Google critical security alert emails are received by users when there is some suspicious or unwanted activity occurring in their accounts.
It could be that someone was trying to log in to your account, or an unusual number of emails were sent at once. You can also receive this email when you log in to Gmail on a new device.
Now, scammers can create the same email and send it to you. The email will ask you to take some action because your account is in trouble. Once you click on that link and enter your login credentials, your account will be hacked.
Therefore, knowing the difference between a real and fake security alert email is essential.
First, I will explain the parameters you need to check for differentiation. Second, I will tell you how to determine if the email is from Google or a scammer. Lastly, there is a section for those who have fallen for the scam and the steps they can take now.
How can one differentiate between a real and fake security alert email?
There are four details to check in order to determine whether the email is real or not. If these elements look suspicious, the email is likely to be fake.
1. Check the Sender’s Email Address
The email you will receive from Google will have the following email address:
If that’s not the case, then it could very well be a scammer who sent you the email.
The job doesn’t end here. The scammers can do email spoofing and make themselves appear as if the email was indeed sent from Google. This is a common practice in phishing attacks and makes it difficult to spot a fake email.
Therefore, you must also go through the other two steps to be fully satisfied that the Google critical security alert email is genuine.
2. Check The Email Header
The headers of any email contain the Mailed-by and Signed-by addresses. When you receive a security email, check if both of them lead to a Google domain or not. If not, then this is a red flag.
Here’s how you can see the headers in Gmail:
- Go to Gmail and click on the security alert email.
- Click the drop-down arrow beside “to me”.
- Now check the Mailed-by and Signed-by headers.
As you can see, the Mailed-by address will be gaia.bounces.google.com, and the Signed-by address will be accounts.google.com.
On the other hand, a fake email can have a header like this: http://scammer.com/a/google.com
Here, google.com is in a folder rather than the domain. It’s enough evidence to consider it a phishing attempt.
3. Check the DKIM of the Email
DKIM (DomainKeys Identified Mail) is a good way to check the authenticity of the email as it contains the domain from where the email was sent. So, for instance, if the email is from Google, the DKIM section will read, ‘PASS’ with domain accounts.google.com. If the domain doesn’t lead back to Google, then the email is not safe.
Here’s how to check the DKIM of an email:
- Open the security alert email.
- Click on the three vertical dots menu on the right,
- Click on Show original to open the email Header.
- Now you can check the DKIM and other details of the email.
4. Check the Information in the Email
A security email from Google will usually contain sign-in details which include the time, location, and device that was used for signing in.
Contrarily, a fake email will have irrelevant attachments, phishing links, contact forms, and so on. If this is the case, know that this email is not from Google.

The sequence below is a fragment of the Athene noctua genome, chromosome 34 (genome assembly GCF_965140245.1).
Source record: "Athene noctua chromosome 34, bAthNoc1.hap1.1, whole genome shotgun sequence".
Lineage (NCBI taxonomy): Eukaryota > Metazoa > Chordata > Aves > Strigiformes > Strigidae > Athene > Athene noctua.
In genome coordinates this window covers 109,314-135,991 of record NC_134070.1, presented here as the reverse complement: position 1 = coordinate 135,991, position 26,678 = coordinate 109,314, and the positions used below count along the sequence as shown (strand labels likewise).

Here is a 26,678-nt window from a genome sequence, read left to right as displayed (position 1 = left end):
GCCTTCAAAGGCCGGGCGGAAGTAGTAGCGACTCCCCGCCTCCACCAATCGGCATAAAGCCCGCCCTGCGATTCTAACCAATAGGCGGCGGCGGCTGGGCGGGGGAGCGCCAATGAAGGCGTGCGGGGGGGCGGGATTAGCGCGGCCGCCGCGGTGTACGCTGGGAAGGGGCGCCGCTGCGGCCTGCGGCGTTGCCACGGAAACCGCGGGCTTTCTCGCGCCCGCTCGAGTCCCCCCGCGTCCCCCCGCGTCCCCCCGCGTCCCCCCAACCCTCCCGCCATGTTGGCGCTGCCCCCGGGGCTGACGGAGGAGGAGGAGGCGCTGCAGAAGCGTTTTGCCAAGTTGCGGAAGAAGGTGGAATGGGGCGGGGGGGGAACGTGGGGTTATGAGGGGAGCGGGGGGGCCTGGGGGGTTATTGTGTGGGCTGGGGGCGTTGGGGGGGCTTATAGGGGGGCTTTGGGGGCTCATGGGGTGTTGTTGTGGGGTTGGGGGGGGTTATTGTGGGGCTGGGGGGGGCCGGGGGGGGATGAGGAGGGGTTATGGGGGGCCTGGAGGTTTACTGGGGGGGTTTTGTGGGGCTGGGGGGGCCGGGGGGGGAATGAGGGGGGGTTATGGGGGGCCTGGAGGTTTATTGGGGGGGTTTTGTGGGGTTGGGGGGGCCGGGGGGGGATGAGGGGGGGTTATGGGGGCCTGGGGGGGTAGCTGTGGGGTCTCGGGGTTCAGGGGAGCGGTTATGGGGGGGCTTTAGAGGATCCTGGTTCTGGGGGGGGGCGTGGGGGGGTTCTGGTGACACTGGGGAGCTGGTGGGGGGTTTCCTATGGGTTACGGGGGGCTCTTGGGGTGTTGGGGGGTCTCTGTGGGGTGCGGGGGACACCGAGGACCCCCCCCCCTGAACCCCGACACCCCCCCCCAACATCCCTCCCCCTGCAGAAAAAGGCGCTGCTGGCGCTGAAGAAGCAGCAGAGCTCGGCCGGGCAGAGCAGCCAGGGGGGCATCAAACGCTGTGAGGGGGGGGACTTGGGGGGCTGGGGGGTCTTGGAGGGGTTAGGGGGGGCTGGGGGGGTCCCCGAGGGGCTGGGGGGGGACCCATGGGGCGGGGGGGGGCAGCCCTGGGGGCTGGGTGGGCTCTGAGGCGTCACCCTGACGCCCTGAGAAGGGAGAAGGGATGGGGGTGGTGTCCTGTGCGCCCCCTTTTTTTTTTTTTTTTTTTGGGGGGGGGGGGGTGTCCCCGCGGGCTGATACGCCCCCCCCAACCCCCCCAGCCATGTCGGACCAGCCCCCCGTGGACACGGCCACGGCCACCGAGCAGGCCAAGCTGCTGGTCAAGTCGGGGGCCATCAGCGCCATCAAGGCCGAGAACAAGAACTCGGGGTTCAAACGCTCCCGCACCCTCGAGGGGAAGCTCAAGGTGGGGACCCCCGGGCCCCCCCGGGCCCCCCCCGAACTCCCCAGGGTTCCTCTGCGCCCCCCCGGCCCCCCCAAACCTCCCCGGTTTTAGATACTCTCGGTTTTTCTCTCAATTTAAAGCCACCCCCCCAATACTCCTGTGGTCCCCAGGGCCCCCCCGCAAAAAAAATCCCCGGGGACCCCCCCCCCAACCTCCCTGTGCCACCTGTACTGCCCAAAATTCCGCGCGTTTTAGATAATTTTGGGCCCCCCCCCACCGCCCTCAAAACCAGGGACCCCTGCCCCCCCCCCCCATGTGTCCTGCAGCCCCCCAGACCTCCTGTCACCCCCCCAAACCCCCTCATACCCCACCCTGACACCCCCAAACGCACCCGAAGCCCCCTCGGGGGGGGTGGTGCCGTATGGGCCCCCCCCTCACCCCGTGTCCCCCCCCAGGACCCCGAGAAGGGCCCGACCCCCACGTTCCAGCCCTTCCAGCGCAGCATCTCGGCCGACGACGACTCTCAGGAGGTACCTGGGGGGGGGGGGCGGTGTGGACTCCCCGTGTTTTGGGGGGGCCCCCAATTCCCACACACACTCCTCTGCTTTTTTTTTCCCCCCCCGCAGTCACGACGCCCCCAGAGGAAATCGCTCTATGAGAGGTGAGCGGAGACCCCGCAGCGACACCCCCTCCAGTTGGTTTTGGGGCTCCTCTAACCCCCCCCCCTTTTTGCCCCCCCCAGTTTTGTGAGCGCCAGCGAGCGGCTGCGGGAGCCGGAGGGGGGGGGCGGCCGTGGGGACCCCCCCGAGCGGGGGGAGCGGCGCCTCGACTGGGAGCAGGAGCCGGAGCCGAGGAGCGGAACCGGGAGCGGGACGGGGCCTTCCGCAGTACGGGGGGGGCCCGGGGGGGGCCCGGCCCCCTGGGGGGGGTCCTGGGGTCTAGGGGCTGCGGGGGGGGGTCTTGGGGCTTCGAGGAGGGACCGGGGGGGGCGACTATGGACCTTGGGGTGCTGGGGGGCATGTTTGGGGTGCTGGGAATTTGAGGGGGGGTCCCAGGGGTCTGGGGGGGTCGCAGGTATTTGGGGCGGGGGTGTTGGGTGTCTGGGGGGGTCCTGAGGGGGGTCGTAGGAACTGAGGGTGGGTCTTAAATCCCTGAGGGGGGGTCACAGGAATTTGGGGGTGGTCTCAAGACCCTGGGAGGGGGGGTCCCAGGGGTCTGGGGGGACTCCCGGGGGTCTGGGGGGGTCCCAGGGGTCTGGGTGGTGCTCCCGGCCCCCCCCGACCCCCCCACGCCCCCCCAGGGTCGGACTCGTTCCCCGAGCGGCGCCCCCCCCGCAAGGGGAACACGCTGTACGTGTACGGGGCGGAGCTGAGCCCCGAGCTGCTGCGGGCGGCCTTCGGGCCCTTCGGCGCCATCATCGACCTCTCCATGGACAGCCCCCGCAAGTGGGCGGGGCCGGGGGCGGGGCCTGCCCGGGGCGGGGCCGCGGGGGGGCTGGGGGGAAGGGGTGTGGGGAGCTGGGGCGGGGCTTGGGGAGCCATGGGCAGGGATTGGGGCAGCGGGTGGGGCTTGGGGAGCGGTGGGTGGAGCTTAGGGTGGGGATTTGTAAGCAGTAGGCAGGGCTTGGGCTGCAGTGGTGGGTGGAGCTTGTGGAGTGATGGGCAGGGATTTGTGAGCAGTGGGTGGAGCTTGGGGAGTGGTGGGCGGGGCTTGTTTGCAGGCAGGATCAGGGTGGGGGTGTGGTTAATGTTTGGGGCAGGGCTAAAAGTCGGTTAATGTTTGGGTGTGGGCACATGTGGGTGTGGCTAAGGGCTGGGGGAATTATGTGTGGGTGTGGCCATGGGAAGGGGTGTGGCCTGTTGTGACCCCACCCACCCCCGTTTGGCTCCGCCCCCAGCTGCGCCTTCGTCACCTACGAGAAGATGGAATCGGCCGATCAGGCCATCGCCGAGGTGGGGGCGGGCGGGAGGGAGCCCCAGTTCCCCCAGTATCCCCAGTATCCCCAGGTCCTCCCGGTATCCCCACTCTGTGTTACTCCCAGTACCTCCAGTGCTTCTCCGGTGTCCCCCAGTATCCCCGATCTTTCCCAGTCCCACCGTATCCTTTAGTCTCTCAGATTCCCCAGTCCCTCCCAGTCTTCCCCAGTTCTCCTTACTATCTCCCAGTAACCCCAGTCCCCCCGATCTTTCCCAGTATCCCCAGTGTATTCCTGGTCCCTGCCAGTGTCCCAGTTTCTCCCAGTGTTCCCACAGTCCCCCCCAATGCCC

What to do if the Critical Security Alert Email is from Google?
If the email is from Google and you indeed signed in to a new device, then it’s not a problem. Simply click on Yes, It’s me and you’re good to go.
However, if it wasn’t you who signed in, then there’s an issue. Someone else has tried logging in to your account or has logged in. At this point, you should do the following things:
- Change your account password and log out from unknown devices.
- Go through your Google account security settings and make sure nothing has changed like your recovery email, phone number, etc.
- Remove apps to whom you didn’t give email access yourself.
- Enable Two-step verification.
- Review your Subscriptions and Payment settings to ensure no transaction has been made that you didn’t make.
- Change the passwords of apps (especially banks) that are synced with your Gmail and saved on the browser.
What to do if the Critical Security Alert Email is from Scammers?
If this is the case, then it’s not something to worry about (if you didn’t click on anything). A phishing attack only succeeds when the users share their private information. If you haven’t done that, then you’re safe.
Here are some things to remember if you’re sure that it is a fake email:
- Do not open any attachments.
- Do not open any links.
- Don’t call the contact number, if there’s any.
- Click on the three dots menu on the right and select Report phishing to report the email.
- Block the sender to avoid receiving any more scam emails from them.
What to do if you Fall for the Fake Email?
Phishing emails are common. In fact, they were the number one cybercrime in 2020. If you’ve become a victim, first make sure to reset your account’s password.
Use your recovery email or phone number to log in and change the login credentials as soon as possible.
Secondly, run your antivirus to look for any malware or suspected files that were installed by the scammers. If found, delete them permanently.
Similarly, if you opened a link and landed on a doubtful website, then reset your browser. This will stop the scammers from hijacking it.
Lastly, if someone has gotten complete access to your account, unfortunately, then make sure you change all the other saved passwords. This will at least keep them from accessing some of your other accounts.
Remember the points I’ve mentioned to avoid falling for phishing emails. Never click on anything if the email looks suspicious. And once you realize the email is fake, don’t delay reporting it.